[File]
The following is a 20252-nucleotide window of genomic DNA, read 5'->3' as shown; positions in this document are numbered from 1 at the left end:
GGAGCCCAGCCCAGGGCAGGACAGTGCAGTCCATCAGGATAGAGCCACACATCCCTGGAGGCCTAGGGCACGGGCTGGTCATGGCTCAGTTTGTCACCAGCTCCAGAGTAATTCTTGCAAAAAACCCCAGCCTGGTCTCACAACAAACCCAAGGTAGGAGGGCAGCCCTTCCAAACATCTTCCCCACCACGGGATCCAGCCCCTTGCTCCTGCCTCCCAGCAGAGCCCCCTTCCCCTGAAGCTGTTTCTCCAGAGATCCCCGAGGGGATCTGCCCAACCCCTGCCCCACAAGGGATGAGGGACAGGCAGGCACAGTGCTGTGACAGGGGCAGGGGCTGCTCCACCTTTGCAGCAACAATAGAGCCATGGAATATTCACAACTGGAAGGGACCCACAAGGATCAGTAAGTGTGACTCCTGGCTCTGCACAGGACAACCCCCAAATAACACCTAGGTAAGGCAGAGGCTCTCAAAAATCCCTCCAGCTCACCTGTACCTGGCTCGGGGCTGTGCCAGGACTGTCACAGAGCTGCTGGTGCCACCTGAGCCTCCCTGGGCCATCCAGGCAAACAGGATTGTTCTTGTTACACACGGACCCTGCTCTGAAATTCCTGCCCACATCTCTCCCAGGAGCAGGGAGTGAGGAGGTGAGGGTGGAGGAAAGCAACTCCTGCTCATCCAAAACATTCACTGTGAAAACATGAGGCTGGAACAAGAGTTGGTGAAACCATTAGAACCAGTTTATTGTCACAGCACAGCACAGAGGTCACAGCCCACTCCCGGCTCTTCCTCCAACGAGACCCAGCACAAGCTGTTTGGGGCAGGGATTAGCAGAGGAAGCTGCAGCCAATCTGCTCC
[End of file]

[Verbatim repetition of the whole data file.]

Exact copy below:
The following is a 20252-nucleotide window of genomic DNA, read 5'->3' as shown; positions in this document are numbered from 1 at the left end:
GGAGCCCAGCCCAGGGCAGGACAGTGCAGTCCATCAGGATAGAGCCACACATCCCTGGAGGCCTAGGGCACGGGCTGGTCATGGCTCAGTTTGTCACCAGCTCCAGAGTAATTCTTGCAAAAAACCCCAGCCTGGTCTCACAACAAACCCAAGGTAGGAGGGCAGCCCTTCCAAACATCTTCCCCACCACGGGATCCAGCCCCTTGCTCCTGCCTCCCAGCAGAGCCCCCTTCCCCTGAAGCTGTTTCTCCAGAGATCCCCGAGGGGATCTGCCCAACCCCTGCCCCACAAGGGATGAGGGACAGGCAGGCACAGTGCTGTGACAGGGGCAGGGGCTGCTCCACCTTTGCAGCAACAATAGAGCCATGGAATATTCACAACTGGAAGGGACCCACAAGGATCAGTAAGTGTGACTCCTGGCTCTGCACAGGACAACCCCCAAATAACACCTAGGTAAGGCAGAGGCTCTCAAAAATCCCTCCAGCTCACCTGTACCTGGCTCGGGGCTGTGCCAGGACTGTCACAGAGCTGCTGGTGCCACCTGAGCCTCCCTGGGCCATCCAGGCAAACAGGATTGTTCTTGTTACACACGGACCCTGCTCTGAAATTCCTGCCCACATCTCTCCCAGGAGCAGGGAGTGAGGAGGTGAGGGTGGAGGAAAGCAACTCCTGCTCATCCAAAACATTCACTGTGAAAACATGAGGCTGGAACAAGAGTTGGTGAAACCATTAGAACCAGTTTATTGTCACAGCACAGCACAGAGGTCACAGCCCACTCCCGGCTCTTCCTCCAACGAGACCCAGCACAAGCTGTTTGGGGCAGGGATTAGCAGAGGAAGCTGCAGCCAATCTGCTCC